Below is the abstract for “Party Autonomy and the Challenge of Choice of Law,” available for download on SSRN. This piece will be published as a chapter in Philosophical Foundations of Conflict of Laws (Oxford University Press), edited by Roxana Banu, Michael Green, and Ralf Michaels.
A perennial question in choice of law is whether parties to a contract can select the jurisdiction whose law will govern their contract. This so-called “party autonomy” problem is vexing and intriguing, in part because contemporary discussions often overlook in contemporary discussions.
The party autonomy problem is more consequential than most issues in choice of law. But it is also important as a singular window into the intellectual fabric of choice of law and as a leading edge for new and potentially subversive insights.
This essay is a chapter in an Oxford University Press volume on the “Philosophical Foundations of Conflict of Laws.” The essay argues that party autonomy does not have one comprehensive justification, but that it might be justified by a set of distinct if overlapping arguments that point to vital ideas often overlooked in the contemporary conversation. If choice of law doctrine embraces party autonomy, it might be in part because its shapers instinctively and inchoately recognize those considerations.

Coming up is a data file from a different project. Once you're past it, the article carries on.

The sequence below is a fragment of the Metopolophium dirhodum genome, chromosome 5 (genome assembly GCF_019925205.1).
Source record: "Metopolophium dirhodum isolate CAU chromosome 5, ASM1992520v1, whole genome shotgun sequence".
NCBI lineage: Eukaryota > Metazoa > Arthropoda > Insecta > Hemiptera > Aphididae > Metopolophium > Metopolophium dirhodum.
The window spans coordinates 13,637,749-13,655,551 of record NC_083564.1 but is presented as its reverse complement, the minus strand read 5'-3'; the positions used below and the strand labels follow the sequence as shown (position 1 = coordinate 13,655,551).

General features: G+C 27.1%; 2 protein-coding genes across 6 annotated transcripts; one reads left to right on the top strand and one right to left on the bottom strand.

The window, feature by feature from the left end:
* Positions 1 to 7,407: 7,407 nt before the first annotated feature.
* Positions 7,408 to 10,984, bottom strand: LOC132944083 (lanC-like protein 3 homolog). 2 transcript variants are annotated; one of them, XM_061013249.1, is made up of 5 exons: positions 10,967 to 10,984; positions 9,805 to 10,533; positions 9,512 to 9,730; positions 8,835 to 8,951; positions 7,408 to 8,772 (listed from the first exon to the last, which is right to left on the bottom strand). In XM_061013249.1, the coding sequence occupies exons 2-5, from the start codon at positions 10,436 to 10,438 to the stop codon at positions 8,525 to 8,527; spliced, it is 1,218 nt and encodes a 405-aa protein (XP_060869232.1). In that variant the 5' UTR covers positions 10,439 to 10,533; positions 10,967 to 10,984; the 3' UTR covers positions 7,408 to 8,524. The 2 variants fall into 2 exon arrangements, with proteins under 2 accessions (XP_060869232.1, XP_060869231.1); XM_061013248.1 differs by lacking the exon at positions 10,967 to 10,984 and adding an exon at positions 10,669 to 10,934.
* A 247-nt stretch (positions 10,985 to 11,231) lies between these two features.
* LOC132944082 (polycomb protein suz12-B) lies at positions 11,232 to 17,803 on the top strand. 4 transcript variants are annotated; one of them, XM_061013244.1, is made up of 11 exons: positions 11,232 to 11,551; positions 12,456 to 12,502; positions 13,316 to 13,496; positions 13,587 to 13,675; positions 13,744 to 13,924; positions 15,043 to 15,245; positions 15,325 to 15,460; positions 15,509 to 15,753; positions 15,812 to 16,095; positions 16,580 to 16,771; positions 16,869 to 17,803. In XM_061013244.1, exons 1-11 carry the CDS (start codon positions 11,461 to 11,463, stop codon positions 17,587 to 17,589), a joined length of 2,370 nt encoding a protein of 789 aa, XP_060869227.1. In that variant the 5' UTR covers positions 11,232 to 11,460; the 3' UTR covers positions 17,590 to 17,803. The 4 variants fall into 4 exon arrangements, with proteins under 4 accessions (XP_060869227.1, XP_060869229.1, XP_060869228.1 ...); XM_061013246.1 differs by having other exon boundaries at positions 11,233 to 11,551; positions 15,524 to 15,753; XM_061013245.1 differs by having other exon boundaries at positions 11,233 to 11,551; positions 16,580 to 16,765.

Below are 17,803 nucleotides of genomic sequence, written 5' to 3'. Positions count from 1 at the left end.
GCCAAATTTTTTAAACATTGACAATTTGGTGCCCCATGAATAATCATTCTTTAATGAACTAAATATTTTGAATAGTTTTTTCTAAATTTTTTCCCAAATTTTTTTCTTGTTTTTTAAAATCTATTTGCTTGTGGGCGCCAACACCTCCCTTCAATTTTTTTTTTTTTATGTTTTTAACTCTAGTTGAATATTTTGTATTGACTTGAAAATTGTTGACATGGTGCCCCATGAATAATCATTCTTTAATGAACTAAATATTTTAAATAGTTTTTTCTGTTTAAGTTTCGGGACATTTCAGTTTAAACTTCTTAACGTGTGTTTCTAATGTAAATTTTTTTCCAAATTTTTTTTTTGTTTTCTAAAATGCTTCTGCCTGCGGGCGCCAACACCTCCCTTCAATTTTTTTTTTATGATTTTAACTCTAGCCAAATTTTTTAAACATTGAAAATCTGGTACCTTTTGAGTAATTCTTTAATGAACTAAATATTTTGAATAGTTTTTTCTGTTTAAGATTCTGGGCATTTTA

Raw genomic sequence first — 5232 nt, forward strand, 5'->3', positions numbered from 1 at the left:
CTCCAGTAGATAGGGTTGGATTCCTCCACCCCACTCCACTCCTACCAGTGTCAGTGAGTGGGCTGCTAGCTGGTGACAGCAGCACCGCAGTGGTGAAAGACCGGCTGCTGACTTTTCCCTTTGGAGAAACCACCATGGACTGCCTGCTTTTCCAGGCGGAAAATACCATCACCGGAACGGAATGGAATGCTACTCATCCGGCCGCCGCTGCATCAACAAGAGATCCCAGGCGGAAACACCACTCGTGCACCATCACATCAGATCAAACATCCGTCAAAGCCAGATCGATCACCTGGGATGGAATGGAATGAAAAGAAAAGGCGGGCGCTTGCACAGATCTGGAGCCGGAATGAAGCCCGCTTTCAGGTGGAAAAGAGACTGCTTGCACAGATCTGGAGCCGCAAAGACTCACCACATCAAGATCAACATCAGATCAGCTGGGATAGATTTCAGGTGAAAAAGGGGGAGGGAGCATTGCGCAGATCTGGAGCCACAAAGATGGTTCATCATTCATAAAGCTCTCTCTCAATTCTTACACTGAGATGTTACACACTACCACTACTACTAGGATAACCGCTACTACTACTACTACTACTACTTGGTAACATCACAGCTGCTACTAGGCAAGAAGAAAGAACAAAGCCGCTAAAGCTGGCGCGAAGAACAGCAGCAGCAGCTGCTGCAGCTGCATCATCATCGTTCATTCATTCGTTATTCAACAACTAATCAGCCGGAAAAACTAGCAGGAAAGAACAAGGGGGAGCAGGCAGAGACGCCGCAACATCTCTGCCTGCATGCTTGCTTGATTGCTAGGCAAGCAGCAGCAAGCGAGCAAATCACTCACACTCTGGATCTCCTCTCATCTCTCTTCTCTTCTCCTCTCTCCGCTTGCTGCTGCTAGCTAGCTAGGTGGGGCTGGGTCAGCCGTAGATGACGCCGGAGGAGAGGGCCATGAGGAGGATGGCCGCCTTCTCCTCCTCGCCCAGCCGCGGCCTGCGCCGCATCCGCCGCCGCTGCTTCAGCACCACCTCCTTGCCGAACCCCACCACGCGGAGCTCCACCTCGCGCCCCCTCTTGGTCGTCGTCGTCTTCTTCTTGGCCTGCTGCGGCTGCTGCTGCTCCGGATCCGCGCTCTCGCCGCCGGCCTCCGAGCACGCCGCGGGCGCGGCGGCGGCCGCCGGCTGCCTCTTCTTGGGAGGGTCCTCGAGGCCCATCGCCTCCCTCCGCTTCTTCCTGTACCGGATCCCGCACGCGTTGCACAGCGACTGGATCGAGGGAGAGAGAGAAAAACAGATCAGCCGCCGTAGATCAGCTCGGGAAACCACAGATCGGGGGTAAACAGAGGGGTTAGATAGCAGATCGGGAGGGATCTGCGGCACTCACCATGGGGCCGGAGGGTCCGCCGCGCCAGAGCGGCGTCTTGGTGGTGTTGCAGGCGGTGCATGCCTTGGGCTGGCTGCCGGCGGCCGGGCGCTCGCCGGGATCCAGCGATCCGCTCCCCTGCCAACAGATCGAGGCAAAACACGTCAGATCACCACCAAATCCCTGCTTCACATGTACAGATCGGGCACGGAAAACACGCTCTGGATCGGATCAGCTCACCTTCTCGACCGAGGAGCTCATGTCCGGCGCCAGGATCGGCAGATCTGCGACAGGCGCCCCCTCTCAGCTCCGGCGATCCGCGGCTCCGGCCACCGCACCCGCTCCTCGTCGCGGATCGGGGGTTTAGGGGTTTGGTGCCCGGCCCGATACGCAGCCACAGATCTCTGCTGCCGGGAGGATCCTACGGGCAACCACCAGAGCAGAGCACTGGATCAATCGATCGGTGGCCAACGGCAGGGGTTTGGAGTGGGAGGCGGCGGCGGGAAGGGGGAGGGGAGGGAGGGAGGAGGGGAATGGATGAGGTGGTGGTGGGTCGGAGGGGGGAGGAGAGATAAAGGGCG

The most speculative and problematic argument is based on a version of natural law. Another argument relies on an important distinction between what I have called second-order and first-order choice of law. Yet another builds on an effort at a more sophisticated understanding of what it means for persons to be attached (or to attach themselves) to the legitimate governance of a legal system. The last argument is grounded in legal pluralism, though not of the usual sort.
These distinct bases for party autonomy are not only of theoretical interest. They also generate different answers to some of the material subsidiary questions that arise in any doctrinal consideration of party autonomy. That in turn suggests that the doctrine of party autonomy might require more nuance and fine-grained distinctions than most current treatments have given it.